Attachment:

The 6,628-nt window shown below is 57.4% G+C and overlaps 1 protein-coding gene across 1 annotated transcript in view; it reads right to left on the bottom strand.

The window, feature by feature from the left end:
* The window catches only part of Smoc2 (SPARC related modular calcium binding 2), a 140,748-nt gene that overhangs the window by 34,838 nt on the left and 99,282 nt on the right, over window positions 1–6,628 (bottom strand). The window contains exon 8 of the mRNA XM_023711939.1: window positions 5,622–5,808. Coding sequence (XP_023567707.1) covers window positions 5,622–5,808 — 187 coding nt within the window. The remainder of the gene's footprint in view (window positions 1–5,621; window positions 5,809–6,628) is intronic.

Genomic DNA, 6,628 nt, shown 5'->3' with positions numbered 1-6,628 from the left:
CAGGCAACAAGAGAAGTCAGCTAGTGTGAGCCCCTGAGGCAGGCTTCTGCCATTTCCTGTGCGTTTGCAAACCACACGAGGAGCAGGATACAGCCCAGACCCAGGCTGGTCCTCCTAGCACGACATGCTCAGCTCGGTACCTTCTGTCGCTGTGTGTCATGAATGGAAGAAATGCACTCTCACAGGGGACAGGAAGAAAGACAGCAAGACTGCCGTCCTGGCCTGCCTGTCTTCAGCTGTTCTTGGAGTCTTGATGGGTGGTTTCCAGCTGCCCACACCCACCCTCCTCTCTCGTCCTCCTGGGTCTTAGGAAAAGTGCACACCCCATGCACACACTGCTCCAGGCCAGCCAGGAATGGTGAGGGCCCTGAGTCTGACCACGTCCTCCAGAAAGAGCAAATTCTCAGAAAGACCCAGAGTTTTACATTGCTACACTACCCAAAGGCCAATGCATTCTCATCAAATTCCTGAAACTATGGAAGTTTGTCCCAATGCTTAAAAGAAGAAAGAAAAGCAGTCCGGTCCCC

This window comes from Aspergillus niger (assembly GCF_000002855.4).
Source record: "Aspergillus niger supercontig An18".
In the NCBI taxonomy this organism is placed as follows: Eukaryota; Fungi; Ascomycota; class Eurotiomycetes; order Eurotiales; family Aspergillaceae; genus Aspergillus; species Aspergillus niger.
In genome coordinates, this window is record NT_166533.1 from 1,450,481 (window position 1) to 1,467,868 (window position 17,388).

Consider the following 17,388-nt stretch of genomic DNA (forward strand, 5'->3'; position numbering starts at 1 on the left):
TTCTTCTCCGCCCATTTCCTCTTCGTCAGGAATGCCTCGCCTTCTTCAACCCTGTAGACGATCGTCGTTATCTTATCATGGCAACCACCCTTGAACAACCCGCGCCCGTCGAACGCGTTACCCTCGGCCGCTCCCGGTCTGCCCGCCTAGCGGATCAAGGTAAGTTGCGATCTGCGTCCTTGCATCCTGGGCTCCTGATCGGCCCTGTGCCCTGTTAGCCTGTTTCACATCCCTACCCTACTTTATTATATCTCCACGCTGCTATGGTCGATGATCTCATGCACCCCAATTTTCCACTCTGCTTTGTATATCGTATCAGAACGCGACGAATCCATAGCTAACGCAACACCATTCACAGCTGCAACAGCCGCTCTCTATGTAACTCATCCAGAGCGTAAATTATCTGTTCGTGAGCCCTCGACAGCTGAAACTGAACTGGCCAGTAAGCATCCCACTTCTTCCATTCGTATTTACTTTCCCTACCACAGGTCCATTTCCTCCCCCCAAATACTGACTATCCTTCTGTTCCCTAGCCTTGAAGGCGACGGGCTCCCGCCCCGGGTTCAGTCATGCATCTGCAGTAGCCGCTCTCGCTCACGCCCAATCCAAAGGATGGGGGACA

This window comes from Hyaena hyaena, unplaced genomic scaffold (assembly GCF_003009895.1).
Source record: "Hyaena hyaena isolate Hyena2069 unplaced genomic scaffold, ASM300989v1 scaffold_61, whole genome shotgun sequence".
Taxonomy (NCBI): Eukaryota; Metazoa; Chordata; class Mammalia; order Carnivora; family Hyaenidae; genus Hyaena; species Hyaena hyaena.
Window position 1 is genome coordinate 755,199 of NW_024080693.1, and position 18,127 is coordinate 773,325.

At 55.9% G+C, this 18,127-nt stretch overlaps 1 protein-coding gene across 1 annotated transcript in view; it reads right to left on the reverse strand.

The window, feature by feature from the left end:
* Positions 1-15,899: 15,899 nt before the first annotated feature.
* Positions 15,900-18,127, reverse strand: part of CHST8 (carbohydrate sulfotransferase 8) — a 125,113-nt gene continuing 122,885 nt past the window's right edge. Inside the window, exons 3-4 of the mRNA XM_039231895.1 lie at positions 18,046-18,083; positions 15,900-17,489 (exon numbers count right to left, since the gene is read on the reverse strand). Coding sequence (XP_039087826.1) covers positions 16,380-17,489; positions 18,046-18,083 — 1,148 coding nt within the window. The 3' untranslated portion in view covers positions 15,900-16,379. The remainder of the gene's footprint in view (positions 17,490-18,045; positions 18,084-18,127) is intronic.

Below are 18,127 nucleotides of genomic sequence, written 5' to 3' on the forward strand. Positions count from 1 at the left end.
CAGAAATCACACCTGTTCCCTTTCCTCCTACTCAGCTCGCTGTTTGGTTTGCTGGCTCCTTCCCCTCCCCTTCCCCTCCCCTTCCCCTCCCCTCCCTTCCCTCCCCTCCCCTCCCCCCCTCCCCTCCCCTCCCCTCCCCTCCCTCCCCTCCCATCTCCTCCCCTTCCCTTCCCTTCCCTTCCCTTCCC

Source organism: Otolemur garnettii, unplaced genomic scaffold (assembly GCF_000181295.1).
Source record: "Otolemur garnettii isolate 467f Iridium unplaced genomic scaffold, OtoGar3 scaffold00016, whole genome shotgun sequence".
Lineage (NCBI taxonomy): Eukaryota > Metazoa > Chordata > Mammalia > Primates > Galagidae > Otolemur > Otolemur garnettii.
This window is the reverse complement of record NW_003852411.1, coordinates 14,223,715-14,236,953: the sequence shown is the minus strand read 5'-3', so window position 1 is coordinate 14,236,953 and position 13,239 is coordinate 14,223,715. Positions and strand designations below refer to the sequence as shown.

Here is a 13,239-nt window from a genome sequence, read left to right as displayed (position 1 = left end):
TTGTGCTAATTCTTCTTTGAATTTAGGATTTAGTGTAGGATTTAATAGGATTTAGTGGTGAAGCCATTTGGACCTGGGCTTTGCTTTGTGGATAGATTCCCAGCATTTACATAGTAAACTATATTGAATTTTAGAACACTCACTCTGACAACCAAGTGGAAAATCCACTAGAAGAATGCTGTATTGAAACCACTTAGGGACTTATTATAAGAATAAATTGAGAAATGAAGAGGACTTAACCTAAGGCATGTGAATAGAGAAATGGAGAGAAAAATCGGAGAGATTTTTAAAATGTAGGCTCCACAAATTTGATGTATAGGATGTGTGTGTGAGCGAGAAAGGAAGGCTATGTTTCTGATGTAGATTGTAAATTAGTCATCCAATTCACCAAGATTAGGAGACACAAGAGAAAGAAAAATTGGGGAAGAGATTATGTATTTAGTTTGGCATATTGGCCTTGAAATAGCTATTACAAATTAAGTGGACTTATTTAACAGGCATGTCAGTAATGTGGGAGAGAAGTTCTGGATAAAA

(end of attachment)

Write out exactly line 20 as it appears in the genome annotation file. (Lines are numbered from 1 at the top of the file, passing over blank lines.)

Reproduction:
Below are 18,127 nucleotides of genomic sequence, written 5' to 3' on the forward strand. Positions count from 1 at the left end.